While thinking about death on a broader scale can be normal, thinking about your death in more specific detail can be worrisome. It is quite common with depression to have suicidal thinking. Suicidal thinking can range from thinking about death to actively planning ways to die. If you hear friends or family discussing any topic around death, especially in conjunction with other depressive symptoms, it may be a sign of depression. It may be uncomfortable for people to address suicidal thinking to someone who they suspect to be depressed. However, it is helpful to note that you bringing this up, will almost surely not be the first time they have thought about depression. It is highly unlikely that you will “plant the seed” for talking about suicide. The pain and agony that depression can bring, unfortunately, can lead to suicide. Here are a few specific things to look for that may indicate your loved one has had more active thoughts about suicide: 

  • Acting recklessly, as if they have a death wish (e.g. speeding through red lights)
  • Calling or visiting people to say goodbye
  • Getting affairs in order (giving away prized possessions, tying up loose ends)
  • Comments such as “Everyone would be better off without me” or “I want out”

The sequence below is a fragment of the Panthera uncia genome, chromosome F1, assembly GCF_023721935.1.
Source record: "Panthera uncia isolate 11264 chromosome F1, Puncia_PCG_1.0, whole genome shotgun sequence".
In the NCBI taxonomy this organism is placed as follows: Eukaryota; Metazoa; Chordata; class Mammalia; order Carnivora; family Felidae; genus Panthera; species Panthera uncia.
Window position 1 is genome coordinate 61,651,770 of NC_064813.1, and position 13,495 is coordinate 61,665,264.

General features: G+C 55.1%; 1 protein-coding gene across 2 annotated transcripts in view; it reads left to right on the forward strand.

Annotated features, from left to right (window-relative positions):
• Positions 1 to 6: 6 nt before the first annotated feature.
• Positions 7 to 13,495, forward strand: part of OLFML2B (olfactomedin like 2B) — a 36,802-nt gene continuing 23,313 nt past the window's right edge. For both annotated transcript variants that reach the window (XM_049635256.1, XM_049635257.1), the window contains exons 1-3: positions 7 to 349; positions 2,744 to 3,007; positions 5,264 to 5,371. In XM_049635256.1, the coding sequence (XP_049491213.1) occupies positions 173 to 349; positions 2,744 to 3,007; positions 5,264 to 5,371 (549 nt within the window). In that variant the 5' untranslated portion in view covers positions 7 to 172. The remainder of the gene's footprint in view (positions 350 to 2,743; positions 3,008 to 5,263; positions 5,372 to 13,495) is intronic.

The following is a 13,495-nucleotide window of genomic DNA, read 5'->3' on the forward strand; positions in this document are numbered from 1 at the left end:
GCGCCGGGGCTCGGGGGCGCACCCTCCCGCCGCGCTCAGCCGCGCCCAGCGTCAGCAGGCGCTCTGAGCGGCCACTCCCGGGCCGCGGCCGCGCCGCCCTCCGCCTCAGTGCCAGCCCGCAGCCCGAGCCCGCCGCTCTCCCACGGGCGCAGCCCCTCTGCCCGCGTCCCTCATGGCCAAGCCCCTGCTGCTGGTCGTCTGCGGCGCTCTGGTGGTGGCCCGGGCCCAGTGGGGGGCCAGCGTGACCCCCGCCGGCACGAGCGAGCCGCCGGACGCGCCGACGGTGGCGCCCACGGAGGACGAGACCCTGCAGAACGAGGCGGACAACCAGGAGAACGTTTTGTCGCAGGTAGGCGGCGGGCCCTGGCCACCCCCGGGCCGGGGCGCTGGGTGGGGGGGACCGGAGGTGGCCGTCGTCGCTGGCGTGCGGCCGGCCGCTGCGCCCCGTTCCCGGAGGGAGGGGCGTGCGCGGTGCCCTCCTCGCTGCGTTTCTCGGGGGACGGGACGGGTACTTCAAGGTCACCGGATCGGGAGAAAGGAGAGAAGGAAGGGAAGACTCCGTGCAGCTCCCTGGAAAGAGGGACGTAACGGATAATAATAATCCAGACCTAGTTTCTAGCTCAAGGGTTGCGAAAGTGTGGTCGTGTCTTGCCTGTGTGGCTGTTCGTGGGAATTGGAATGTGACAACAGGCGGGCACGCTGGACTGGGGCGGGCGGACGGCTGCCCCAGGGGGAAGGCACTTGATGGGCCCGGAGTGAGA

• Mood changes, i.e., being extremely depressed to acting calm and happy

Some people may also not exhibit any of these signs to indicate suicidal thinking. That is why even when you suspect other depressive symptoms, it is still okay to ask if they are thinking about suicide. While it may feel uncomfortable in the moment, it is likely coming from a place of kindness and compassion. Another important factor to remember, is that you don’t need to understand how they feel exactly. If you don’t talk and just listen, this may all your loved one needs to feel heard and find strength to continue to fight the depression. 

Treating Depression With No Side Effects

When it comes to depression treatment, many people feel they don’t want to take medications for it because of the multiple negative side effects some of those medications can present. Good news is there are ways to treat depression without medication, such as psychotherapy and TMS therapy. 

TMS therapy is highly recommended when medications and psychotherapy are not being effective. It is a non-invasive, outpatient based, brain stimulation treatment that places magnetic coils on the forehead. These coils send targeted magnetic impulses that stimulate nerve cells in the prefrontal cortex, specifically the left prefrontal cortex, as this area is often responsible for controlling mood. Research and clinical trials show that these impulses have a positive impact on neurotransmitters in the brain that ultimately decrease symptoms of depression and anxiety caused by depression for an extended period of time. TMS therapy is not only side-effect free, but it’s also pain-free, covered by most insurance, and FDA cleared. 

This blog post is meant to be educational in nature and does not replace the advice of a medical professional. See full disclaimer. 

Works Cited

American Psychological Association. (n.d.). Depression. Retrieved April 10, 2020, from

Depression Symptoms and Warning Signs. (2020, April 6). Retrieved April 10, 2020, from

The Healthline Editorial Team. (2019, March 21). Signs of Depression. Retrieved April 10, 2020, from